• Article
    Quantitative analysis of abyssal hills in the Atlantic Ocean : a correlation between inferred crustal thickness and extensional faulting
    (American Geophysical Union, 1995-11-10) Goff, John A. ; Tucholke, Brian E. ; Lin, Jian ; Jaroslow, Gary E. ; Kleinrock, Martin C.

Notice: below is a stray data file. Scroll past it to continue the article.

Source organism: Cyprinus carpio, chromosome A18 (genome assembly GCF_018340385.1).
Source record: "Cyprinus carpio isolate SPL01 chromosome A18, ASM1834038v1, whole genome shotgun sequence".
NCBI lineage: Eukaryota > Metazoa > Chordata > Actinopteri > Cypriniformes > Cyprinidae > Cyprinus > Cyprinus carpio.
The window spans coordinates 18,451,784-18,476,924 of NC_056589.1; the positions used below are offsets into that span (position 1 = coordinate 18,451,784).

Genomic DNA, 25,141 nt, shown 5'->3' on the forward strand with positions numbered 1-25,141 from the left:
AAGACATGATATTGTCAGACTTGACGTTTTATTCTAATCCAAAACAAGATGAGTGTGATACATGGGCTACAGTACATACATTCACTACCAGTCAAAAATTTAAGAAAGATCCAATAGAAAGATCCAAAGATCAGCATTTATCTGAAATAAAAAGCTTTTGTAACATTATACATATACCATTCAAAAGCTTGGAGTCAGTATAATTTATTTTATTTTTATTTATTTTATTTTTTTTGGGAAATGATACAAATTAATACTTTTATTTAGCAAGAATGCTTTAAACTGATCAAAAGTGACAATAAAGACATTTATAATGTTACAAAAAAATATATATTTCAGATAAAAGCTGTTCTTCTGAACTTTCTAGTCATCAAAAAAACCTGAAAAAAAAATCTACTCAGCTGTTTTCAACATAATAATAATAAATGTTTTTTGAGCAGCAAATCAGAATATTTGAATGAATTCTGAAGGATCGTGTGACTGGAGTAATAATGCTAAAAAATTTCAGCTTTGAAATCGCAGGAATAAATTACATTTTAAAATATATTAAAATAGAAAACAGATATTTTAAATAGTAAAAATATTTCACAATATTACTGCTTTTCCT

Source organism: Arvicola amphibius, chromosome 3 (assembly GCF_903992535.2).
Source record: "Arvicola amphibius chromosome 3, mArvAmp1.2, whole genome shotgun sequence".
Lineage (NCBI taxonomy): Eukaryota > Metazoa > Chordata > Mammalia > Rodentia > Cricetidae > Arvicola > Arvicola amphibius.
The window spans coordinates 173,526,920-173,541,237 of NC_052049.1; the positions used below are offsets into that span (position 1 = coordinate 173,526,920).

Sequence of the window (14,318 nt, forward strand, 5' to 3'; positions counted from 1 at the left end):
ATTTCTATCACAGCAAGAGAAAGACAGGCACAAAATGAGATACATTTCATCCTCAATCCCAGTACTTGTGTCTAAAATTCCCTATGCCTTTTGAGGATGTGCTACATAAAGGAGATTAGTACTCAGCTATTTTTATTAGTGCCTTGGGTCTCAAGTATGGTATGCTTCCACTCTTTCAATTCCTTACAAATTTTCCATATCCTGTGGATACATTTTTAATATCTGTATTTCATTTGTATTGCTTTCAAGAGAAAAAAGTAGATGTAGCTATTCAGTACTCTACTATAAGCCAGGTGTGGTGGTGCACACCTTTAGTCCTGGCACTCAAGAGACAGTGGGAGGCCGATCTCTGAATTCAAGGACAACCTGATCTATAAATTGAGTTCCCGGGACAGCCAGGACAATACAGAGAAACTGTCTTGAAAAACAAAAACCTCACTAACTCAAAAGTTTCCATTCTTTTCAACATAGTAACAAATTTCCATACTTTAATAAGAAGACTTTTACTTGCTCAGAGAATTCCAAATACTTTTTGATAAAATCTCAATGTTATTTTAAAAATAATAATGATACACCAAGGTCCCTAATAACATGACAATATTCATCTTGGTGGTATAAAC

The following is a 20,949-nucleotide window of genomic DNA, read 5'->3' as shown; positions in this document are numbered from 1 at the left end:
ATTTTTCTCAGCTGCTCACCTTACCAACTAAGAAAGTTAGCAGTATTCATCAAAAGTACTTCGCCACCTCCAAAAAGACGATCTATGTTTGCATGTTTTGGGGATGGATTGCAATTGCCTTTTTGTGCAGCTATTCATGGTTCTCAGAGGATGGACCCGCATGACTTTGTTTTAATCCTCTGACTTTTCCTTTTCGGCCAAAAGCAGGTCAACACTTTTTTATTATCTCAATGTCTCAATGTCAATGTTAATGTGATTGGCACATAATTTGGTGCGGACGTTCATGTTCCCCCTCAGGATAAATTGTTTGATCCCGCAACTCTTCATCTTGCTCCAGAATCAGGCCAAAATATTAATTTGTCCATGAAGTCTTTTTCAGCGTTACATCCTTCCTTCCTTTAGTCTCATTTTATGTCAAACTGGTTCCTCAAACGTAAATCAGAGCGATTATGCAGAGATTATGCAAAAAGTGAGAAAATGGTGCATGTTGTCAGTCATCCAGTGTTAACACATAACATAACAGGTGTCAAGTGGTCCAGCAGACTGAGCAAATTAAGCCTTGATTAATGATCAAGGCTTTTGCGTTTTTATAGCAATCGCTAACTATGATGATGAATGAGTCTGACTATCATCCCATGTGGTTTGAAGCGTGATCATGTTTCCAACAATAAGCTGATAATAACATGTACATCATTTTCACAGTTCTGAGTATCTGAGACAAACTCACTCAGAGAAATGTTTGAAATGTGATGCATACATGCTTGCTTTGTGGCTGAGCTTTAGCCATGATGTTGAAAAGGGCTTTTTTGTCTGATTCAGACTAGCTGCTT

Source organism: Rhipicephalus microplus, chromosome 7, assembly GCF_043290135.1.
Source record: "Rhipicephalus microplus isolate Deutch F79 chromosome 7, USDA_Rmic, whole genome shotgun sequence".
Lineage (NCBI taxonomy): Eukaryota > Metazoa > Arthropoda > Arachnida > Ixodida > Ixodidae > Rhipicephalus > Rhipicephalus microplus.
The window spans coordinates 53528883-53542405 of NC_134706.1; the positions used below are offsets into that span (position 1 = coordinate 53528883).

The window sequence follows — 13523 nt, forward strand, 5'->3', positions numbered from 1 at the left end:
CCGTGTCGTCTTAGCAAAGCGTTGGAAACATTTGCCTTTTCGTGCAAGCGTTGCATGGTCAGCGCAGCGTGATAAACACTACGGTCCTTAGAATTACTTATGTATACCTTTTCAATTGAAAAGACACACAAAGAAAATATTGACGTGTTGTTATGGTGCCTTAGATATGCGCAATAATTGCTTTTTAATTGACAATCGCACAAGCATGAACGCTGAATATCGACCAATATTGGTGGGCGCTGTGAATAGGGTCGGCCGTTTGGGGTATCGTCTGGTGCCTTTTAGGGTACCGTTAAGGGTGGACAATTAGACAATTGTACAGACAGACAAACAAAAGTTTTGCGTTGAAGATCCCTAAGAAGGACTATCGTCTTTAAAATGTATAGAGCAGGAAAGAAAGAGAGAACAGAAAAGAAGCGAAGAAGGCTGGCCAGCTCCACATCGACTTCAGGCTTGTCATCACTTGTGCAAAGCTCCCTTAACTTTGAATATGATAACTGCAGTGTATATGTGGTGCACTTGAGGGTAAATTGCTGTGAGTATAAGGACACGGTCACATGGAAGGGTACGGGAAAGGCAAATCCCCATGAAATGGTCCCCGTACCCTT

A recent cruise to the Office of Naval Research Atlantic Natural Laboratory obtained ∼100% Hydrosweep bathymetrie coverage, >200% Hawaii MRl (HMRl) side scan coverage, gravity and magnetics over an area spanning three ridge segments along axis (∼25°25′N to ∼27°10′N), and crustal ages from 0 to 26–30 Ma (∼400 km) on the west flank of the Mid-Atlantic Ridge. This data set represents a first opportunity for an extensive regional analysis of abyssal hill morphology created at a slow spreading ridge. The primary purpose of this work is to investigate the relationship between abyssal hill morphology and the properties of the ridge crest at which they were formed. We apply the method of Goff and Jordan [1988] for the estimation of two-dimensional statistical properties of abyssal hill morphology from the gridded Hydrosweep bathymetry. Important abyssal hill parameters derived from this analysis include root-mean-square (rms) height, characteristic width, and plan view aspect ratio. The analysis is partitioned into two substudies: (1) analysis of near-axis (< 7 Ma) abyssal hills for each of the three segments and (2) analysis of temporal variations (∼2–29 Ma) in abyssal hill morphology along the run of the south segment. The results of this analysis are compared and correlated with analysis of the gravity data and preliminary determination of faulting characteristics based on HMRl side scan data. Principal results of this study are: (1) Abyssal hill morphology within the study region is strongly influenced by the inside-outside corner geometry of the mid-ocean ridge segments; abyssal hills originating at inside corners have larger rms height and characteristic width and smaller plan view aspect ratio than those originating at outside corners. (2) The residual mantle Bouguer gravity anomaly is positively correlated with intersegment and along-flow-line variations in rms height and characteristic width, and it is negatively correlated with plan view aspect ratio. From this result, we infer that lower-relief, narrower, and more elongated abyssal hills are produced when the crust being generated is thicker. (3) Intersegment variations in near-axis rms height negatively correlate with average fault density as determined from analysis of HMRl side scan imagery.